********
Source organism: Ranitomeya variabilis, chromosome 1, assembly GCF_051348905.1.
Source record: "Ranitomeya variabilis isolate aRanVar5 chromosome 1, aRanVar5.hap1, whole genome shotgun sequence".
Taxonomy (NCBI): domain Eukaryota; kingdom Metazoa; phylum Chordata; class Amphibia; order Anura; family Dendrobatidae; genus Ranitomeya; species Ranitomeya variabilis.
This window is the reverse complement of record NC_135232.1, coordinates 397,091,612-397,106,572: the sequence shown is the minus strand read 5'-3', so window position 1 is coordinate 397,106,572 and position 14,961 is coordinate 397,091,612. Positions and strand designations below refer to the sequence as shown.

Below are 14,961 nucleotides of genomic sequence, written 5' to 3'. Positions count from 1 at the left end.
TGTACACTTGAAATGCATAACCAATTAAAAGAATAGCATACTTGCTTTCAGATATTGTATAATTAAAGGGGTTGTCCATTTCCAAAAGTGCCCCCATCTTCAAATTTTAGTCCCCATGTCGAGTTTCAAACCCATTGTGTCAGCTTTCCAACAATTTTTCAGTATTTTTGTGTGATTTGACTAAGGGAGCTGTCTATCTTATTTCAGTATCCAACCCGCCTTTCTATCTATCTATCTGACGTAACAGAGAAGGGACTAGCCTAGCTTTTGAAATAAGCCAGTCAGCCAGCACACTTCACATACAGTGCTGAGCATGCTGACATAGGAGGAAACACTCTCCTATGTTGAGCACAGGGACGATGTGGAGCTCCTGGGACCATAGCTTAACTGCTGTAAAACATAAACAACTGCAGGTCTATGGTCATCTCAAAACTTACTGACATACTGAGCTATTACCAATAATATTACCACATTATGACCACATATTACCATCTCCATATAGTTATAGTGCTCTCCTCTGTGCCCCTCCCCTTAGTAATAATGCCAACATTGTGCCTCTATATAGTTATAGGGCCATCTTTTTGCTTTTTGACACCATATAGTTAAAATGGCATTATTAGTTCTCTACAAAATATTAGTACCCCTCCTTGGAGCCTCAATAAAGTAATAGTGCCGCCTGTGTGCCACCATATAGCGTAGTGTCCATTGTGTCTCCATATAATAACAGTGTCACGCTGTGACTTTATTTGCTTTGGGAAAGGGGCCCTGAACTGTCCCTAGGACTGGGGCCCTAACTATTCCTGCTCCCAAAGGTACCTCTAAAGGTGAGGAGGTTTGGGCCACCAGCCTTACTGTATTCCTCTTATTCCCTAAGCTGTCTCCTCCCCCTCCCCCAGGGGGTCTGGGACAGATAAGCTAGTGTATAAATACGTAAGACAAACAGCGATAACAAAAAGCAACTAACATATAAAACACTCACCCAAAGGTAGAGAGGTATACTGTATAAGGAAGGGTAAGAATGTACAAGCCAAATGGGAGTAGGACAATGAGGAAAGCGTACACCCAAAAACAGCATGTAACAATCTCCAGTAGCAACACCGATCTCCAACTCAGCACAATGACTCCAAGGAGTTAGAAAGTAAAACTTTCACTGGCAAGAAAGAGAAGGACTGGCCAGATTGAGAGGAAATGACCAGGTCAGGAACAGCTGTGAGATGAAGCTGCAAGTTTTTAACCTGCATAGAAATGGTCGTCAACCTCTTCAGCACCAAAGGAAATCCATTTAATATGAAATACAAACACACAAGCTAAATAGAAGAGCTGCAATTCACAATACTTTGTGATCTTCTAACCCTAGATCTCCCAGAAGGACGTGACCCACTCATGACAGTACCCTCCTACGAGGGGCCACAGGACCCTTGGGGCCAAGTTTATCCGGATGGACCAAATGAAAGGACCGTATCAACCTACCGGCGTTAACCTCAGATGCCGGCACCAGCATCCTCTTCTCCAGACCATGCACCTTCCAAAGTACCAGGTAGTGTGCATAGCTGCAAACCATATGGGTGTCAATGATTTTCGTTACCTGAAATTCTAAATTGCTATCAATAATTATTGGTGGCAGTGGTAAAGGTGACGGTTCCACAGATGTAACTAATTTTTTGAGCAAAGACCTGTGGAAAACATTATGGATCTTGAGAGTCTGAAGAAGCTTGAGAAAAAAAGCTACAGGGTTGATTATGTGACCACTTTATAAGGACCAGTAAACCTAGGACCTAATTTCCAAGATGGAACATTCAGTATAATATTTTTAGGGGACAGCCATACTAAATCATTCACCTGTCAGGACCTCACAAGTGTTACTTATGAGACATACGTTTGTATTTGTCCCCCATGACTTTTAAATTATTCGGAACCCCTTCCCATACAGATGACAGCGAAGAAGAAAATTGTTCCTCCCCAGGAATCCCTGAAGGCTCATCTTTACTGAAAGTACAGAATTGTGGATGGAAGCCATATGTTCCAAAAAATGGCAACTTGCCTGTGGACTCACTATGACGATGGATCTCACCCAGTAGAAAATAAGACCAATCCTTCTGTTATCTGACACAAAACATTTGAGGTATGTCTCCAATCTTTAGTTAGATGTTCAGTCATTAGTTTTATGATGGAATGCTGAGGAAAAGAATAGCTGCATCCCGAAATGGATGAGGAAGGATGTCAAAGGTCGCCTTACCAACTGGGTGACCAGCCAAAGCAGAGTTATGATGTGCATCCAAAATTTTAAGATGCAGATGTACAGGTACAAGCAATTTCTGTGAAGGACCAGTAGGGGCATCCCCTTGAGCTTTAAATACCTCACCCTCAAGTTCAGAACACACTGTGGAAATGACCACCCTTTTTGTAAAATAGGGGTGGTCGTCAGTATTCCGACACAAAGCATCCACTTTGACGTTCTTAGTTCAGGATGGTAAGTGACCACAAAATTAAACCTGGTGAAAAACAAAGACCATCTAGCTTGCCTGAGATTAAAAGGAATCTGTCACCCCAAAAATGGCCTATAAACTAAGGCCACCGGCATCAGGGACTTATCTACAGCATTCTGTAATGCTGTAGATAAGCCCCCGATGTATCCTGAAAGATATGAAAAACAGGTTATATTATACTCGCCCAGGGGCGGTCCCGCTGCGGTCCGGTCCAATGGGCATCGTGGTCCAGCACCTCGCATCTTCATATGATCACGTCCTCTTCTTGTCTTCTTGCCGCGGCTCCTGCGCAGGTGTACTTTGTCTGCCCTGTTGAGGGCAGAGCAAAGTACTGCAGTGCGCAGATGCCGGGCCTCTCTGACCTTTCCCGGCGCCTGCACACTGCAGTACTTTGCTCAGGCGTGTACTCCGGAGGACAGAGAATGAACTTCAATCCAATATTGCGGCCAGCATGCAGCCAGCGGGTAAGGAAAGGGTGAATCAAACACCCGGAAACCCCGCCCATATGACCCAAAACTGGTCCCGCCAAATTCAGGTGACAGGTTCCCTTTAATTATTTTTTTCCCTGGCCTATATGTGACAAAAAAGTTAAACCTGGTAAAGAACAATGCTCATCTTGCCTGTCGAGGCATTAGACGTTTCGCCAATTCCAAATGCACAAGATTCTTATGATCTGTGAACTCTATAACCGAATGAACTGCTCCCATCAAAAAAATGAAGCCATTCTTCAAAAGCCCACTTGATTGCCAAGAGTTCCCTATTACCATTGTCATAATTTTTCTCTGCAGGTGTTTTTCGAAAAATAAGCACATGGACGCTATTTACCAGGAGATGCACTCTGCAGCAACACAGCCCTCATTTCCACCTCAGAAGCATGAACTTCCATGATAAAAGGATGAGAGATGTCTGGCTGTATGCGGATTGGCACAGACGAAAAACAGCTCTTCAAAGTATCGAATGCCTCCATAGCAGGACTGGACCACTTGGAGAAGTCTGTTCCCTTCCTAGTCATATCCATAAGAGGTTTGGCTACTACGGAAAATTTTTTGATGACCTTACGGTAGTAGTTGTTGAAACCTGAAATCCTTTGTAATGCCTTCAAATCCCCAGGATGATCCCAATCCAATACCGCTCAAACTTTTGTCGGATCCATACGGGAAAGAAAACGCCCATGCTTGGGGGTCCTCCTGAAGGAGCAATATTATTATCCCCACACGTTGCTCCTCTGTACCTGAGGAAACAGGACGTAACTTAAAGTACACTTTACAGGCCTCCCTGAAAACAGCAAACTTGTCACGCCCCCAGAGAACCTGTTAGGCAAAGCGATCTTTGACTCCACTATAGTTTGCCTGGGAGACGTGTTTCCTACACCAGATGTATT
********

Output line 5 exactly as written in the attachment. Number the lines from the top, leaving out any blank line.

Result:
Below are 14,961 nucleotides of genomic sequence, written 5' to 3'. Positions count from 1 at the left end.